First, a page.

The collective anxiety that has been palpable over the past few months across the Bellingen Shire due to fire, appears to have abated somewhat since the much needed rain over Christmas. However, the fire season is still upon us and fires continue to burn in our region.
The catastrophic fire conditions that we have seen right across the country have fuelled debate about the underlying causes and the fire mitigation and management strategies that have been implemented. The National Parks and Wildlife Services (NPWS) have certainly felt the brunt of public opinion about how best to manage the situation given the unprecedented drought conditions.
Tony Prior has been working in fire management roles in the National Parks and Wildlife Service (NPWS) for 26 years, the past 9 as Team Leader Fire for the North Coast Branch of NPWS. Team Leader means that Tony is primarily responsible for providing leadership in fire management across the North Coast Branch, that runs from north of Taree to the Queensland Border. In other words, Tony knows fires.
The current fires have impacted Tony personally. Tony is passionate about the health of the national parks. For 13 of the 26 years he has worked for the NPWS, he managed several national parks and nature reserves around Dorrigo as a Ranger including his beloved Guy Fawkes River National and Mt Hyland Nature Reserve, both of which have had significant impact from the recent Bees Nest and Liberation Trail Fires.
We thought it was time for the facts about the current situation and the NPWS role in fire mitigation and management.
Tony how would you encapsulate your role as Team Leader Fire?
I provide leadership in fire management primarily through the implementation of the Enhanced Bushfire Management Program (EBMP). The NSW Government established this program in 2011 as an adaptive management response to help NSW better prepare for the predicted increase in the threat of bushfires due to climate change.
The program was in response to the 2009 Victorian Bushfires Royal Commission. $72.2 million dollars was allocated from the Climate Change Fund (CCF) over six years to manage the impact of bushfires. This is done through an enhanced and strategic hazard reduction program and the formation of additional rapid response fire-fighting teams, which I also manage as part of this role.
The program has been successful in meeting the key performance indicators set by the NSW Government. NPWS treat 135 000 ha of land annually by hazard reduction burning or mechanical treatment (e.g. slashing). This program was then extended at the end of 2017 and the current program goes through till 2022.
Based on your 26 years of experience, do you believe the current climatic conditions are exceptional?
The current climatic conditions are exceptional and have been building for several years now but escalating more recently due to the extreme drought conditions. For example, last year (2017-18) the North Coast Branch of NPWS had a wildfire occur in our reserves every month of the year, which required some fire-fighting containment actions. Previously, seasonal conditions and rainfall meant that wildfire activity would only normally occur for up to 6 months of the year and then only on dry years.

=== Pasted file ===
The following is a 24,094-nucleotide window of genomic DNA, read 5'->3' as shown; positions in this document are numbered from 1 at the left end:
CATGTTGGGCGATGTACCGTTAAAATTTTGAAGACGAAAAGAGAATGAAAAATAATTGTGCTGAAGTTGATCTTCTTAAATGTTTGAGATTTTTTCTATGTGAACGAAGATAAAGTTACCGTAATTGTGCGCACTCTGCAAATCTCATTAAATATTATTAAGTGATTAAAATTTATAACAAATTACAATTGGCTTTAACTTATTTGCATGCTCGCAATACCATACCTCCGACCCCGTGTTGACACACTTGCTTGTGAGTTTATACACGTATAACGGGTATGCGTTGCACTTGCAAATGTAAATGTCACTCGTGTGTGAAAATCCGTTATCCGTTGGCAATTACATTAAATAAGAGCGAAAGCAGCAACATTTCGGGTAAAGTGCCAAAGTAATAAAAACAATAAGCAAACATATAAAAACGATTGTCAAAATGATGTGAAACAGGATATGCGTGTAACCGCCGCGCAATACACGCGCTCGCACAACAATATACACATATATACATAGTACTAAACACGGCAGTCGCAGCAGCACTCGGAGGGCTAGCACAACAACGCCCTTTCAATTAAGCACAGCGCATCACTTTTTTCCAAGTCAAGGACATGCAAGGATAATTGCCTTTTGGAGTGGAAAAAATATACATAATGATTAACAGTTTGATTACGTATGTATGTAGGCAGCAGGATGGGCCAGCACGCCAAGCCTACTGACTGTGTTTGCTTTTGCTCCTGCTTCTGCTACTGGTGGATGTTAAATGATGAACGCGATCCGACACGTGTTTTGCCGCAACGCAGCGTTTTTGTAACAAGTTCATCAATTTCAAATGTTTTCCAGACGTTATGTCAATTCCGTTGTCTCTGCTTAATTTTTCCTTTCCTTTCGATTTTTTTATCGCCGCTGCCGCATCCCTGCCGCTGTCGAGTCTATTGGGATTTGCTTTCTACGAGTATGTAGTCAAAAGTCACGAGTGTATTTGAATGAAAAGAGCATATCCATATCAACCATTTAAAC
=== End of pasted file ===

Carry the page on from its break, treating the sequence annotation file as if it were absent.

Traditionally rainforests don’t burn. Can you explain the science around our rainforests burning?
The risk of fire to rainforests has been building for several years due to the dry climatic conditions, resulting in deep soil dryness across much of the forested landscape. Fire science has good understanding that when you get deep soil dryness the forests above are totally available to burn in wildfire events. What this means is our moister forest types, that don’t normally burn but have the highest fuel loads, are available to burn.
The drought has also forced the forests to drop leaves to aid their survival and this fall is contributing to the exceptional dry layer on the forest floor. This allows wildfire to carry into rainforest. This same dryness is also allowing older dead trees, (both standing and on the ground), to burn. Normally they would retain some moisture, which prevents them burning entirely. These dead trees also provide significant habitat value for forest fauna and the current wildfire event will be having significant impacts due to the scale of forest burnt across the North Coast and NSW.
The moister forests and rainforest have been impacted by fire before. The problem now is that current higher intensity fires are becoming more frequent due to climate change and longer-term impacts on moist forest types will occur leading to a reduction in their biodiversity and their distribution.
NPWS have received some flack and blame for insufficient controlled fires during cooler months. How would you respond to this?
Since the Enhanced Bushfire Management Program (EBMP) started in 2011 the NPWS has carried out 1,200, 000 million hectares of hazard reduction across National Parks and Nature Reserves in NSW. It is demonstrated by the fact (taken from RFS Bushfire Risk Information System) the NSW National Parks and Wildlife Service manages only 9% of the state but over the last 4 years has carried out 75% of all the hazard reduction. If you go back to the last 8 years this figure increases to about 80% of all the hazard reduction carried out in NSW. The issue of NSW National Parks and Wildlife Service and hazard reduction unfortunately gets caught up in the other issues. However, the facts speak for themselves.